Friends of the Somme - Mid Ulster Branch  
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Date Name Information
15/07/2018 Capt Vincent Andrews Acheson Lieutenant Vincent Acheson, of the 6th (Service) Battalion Royal Inniskilling Fusiliers, who has recently being promoted, is the youngest son of the late Mr David Acheson J.P., founder of the extensive linen manufacturing firm now trading as Acheson & Smith Limited, Castlecaulfield. He took an active part in the Ulster Volunteer movement, and was officer commanding Castlecaulfield Company, and on the outbreak of war, Lieutenant Acheson at once, in common with the senior officers of the Dungannon Battalion U.V.F., volunteered his services, and was speedily marked out for well-deserved promotion. He is as popular with officers and men of his present company as he was with the Castlecaulfield Company, and although a man of few words, he put his heart into any undertaking in which he is interested, Educated at Lurgan College, and afterwards at St Andrews College, Dublin, Lieutenant Acheson, after a very successful scholastic career, went to Manchester to attend technical classes in connection with the linen industry. On the death of his father three years ago, he took charge of the Castlecaulfield factory, and his thorough knowledge of the details of the business enabled him to carry it on with complete success. Lieutenant Acheson is married the eldest daughter of Mr Peter Swan, of Broughty Ferry, Scotland and they resides in in the commodious building at Castlecaulfield, in which the famous Earl of Charlemont was born, the Charlemont family having moved into it temporarily when the Castle at Castlecaulfield was burned, the ruins of which are still to be seen. Lieutenant Acheson belongs to an old Presbyterian family. His grandfather, Rev. Joseph Acheson, was for many years the beloved pastor of Castlecaulfield Presbyterian Church and to his memory, the congregation recently erected a fine building known as the Acheson Memorial Hall. Ever an ardent sportsman, Lieutenant Acheson assisted the Dungannon Football Rugby Club, and captained the team in 1906-07, when Dungannon annexed the Provincial Towns Cup after a very hard struggle and several drawn games. His brothers, Dr Malcolm Acheson, who is at present at the front with the R.A.M.C., and Fred and Frank, were also enthusiastic members of the club.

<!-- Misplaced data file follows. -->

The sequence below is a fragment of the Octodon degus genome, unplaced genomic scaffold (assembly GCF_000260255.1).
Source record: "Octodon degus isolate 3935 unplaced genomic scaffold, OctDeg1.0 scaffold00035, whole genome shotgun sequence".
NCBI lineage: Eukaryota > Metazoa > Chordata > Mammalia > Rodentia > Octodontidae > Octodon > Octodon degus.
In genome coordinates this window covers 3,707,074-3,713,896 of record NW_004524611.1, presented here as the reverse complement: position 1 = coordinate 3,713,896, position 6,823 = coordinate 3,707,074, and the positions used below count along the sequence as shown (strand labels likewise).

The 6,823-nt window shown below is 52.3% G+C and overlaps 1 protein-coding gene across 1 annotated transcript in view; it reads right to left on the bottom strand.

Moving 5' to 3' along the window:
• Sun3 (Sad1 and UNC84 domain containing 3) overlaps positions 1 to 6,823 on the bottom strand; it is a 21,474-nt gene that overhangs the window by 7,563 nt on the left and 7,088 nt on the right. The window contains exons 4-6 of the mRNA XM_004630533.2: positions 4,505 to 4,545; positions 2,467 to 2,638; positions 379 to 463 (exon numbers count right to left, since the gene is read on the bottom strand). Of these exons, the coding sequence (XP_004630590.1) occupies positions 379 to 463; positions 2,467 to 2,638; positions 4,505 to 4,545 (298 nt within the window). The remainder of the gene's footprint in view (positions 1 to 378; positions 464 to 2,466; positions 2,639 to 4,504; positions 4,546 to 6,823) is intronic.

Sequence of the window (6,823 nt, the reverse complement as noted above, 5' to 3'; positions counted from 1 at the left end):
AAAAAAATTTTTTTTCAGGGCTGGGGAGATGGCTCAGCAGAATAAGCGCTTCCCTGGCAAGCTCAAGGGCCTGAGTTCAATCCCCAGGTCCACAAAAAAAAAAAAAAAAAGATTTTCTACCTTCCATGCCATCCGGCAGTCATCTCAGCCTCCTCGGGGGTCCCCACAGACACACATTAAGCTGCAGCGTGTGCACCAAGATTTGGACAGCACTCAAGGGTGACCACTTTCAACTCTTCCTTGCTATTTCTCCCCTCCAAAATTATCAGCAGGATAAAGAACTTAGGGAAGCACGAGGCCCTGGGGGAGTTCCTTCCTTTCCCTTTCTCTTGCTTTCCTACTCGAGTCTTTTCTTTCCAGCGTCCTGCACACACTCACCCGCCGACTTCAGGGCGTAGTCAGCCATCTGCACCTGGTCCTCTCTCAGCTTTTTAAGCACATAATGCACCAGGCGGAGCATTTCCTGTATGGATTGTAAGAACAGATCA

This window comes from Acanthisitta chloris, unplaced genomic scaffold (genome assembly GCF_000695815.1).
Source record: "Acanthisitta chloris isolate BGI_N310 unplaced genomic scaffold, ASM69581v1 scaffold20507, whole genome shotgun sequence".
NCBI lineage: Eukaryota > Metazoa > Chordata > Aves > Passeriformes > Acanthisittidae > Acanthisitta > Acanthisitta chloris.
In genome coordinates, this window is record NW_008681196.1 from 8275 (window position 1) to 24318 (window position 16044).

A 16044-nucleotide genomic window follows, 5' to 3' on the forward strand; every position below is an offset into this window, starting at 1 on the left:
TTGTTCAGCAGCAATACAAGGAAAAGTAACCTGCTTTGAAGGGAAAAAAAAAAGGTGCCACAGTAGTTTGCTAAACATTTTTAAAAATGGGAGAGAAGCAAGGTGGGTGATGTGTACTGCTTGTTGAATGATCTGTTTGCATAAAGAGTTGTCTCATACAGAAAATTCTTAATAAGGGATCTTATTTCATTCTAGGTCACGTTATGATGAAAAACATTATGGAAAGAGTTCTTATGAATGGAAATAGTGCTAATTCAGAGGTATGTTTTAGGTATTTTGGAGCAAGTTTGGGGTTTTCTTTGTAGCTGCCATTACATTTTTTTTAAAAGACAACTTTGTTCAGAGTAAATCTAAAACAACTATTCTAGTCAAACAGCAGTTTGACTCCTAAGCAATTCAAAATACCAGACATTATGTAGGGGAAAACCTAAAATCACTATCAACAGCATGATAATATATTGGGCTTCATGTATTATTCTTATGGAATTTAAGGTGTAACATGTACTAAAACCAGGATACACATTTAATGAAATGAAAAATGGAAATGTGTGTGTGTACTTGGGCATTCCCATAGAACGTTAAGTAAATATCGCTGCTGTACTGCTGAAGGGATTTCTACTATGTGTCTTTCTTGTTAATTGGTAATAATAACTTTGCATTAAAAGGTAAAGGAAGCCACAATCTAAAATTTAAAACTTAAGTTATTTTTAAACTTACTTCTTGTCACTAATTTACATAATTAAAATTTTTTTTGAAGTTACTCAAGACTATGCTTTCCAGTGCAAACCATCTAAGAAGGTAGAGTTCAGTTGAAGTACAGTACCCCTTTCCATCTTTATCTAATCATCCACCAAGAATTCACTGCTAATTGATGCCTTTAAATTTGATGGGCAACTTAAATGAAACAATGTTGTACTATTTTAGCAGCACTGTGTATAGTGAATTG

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15/07/2018 Capt Vincent Andrews Acheson From the Mid Ulster Mail dated 30th January 1915:
14/07/2018 Driver Robert Lynn ‘We are having some terrible bad weather here, a continual downpour of rain and sleet, which makes us very miserable as well as anything else. I can hardly remember anything like it in Ireland. Not even the monsoons in India are as bad. The roads are covered with water. The rivers are overflowed into the fields, but in the trenches it is up to the waist with mud and water, and the banks are falling in. There are plenty of our chaps beginning to feel rheumatism coming on. I tell you it is no wonder. We get an occasional spell to ourselves, which we take the advantage of for a hot water bath and a complete change if we are lucky to get it. The Germans must be in an awful state. When there is any of them captured, they are in a terrible state of filth and starvation. Their officers keep them to it. If they make any hesitation they are shot down by their own men. We are all right for food and clothes, and our chaps are thanking the people at home for what they have done for us out here. We are now waiting for Kitchener’s Army to come up in the firing line to get a week’s rest. I think we have done our share of the fighting since we started. Everywhere we have met the Germans they were always ten to one, but don’t forget when you look over the death roll every week that the Germans are five times that many. There is no mistake, our fellows have never been so pressed before. Never in any campaign have they showed so much courage. The Germans would rather meet any other nation as meet us. They loose all heart, and when the heart is gone, the fight is lost. Many a time I think the Lord must be on our side. There is no ‘kid about it, my luck has been great. I am in the best of health and spirits.’